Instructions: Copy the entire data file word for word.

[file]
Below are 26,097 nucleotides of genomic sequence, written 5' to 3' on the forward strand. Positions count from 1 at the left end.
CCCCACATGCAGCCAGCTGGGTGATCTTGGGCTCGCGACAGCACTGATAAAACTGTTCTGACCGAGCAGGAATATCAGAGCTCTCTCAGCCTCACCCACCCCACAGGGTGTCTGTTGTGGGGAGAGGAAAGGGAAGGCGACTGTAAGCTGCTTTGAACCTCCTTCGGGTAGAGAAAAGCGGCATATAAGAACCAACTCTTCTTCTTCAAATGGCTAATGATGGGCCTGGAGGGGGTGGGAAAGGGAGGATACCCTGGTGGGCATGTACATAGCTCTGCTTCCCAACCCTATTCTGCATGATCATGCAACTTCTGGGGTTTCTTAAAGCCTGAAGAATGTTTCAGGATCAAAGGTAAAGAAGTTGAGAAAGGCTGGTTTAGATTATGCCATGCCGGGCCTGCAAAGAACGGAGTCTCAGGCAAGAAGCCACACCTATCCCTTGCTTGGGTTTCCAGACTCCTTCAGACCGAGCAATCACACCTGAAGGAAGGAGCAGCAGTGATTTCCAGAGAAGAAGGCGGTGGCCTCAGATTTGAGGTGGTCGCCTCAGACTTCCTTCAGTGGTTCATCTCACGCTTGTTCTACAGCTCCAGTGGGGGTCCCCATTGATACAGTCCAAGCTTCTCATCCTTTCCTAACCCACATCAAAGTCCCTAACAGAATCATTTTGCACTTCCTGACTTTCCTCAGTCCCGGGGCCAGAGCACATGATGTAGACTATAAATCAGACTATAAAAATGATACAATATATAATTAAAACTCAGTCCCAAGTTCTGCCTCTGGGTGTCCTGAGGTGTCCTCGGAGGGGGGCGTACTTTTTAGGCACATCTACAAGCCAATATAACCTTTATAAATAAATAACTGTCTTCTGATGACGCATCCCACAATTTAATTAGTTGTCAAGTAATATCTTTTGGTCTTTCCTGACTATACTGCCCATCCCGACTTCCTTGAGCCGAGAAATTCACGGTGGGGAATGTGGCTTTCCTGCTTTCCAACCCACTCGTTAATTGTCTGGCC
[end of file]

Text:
Below are 26,097 nucleotides of genomic sequence, written 5' to 3' on the forward strand. Positions count from 1 at the left end.
CCCCACATGCAGCCAGCTGGGTGATCTTGGGCTCGCGACAGCACTGATAAAACTGTTCTGACCGAGCAGGAATATCAGAGCTCTCTCAGCCTCACCCACCCCACAGGGTGTCTGTTGTGGGGAGAGGAAAGGGAAGGCGACTGTAAGCTGCTTTGAACCTCCTTCGGGTAGAGAAAAGCGGCATATAAGAACCAACTCTTCTTCTTCAAATGGCTAATGATGGGCCTGGAGGGGGTGGGAAAGGGAGGATACCCTGGTGGGCATGTACATAGCTCTGCTTCCCAACCCTATTCTGCATGATCATGCAACTTCTGGGGTTTCTTAAAGCCTGAAGAATGTTTCAGGATCAAAGGTAAAGAAGTTGAGAAAGGCTGGTTTAGATTATGCCATGCCGGGCCTGCAAAGAACGGAGTCTCAGGCAAGAAGCCACACCTATCCCTTGCTTGGGTTTCCAGACTCCTTCAGACCGAGCAATCACACCTGAAGGAAGGAGCAGCAGTGATTTCCAGAGAAGAAGGCGGTGGCCTCAGATTTGAGGTGGTCGCCTCAGACTTCCTTCAGTGGTTCATCTCACGCTTGTTCTACAGCTCCAGTGGGGGTCCCCATTGATACAGTCCAAGCTTCTCATCCTTTCCTAACCCACATCAAAGTCCCTAACAGAATCATTTTGCACTTCCTGACTTTCCTCAGTCCCGGGGCCAGAGCACATGATGTAGACTATAAATCAGACTATAAAAATGATACAATATATAATTAAAACTCAGTCCCAAGTTCTGCCTCTGGGTGTCCTGAGGTGTCCTCGGAGGGGGGCGTACTTTTTAGGCACATCTACAAGCCAATATAACCTTTATAAATAAATAACTGTCTTCTGATGACGCATCCCACAATTTAATTAGTTGTCAAGTAATATCTTTTGGTCTTTCCTGACTATACTGCCCATCCCGACTTCCTTGAGCCGAGAAATTCACGGTGGGGAATGTGGCTTTCCTGCTTTCCAACCCACTCGTTAATTGTCTGGCC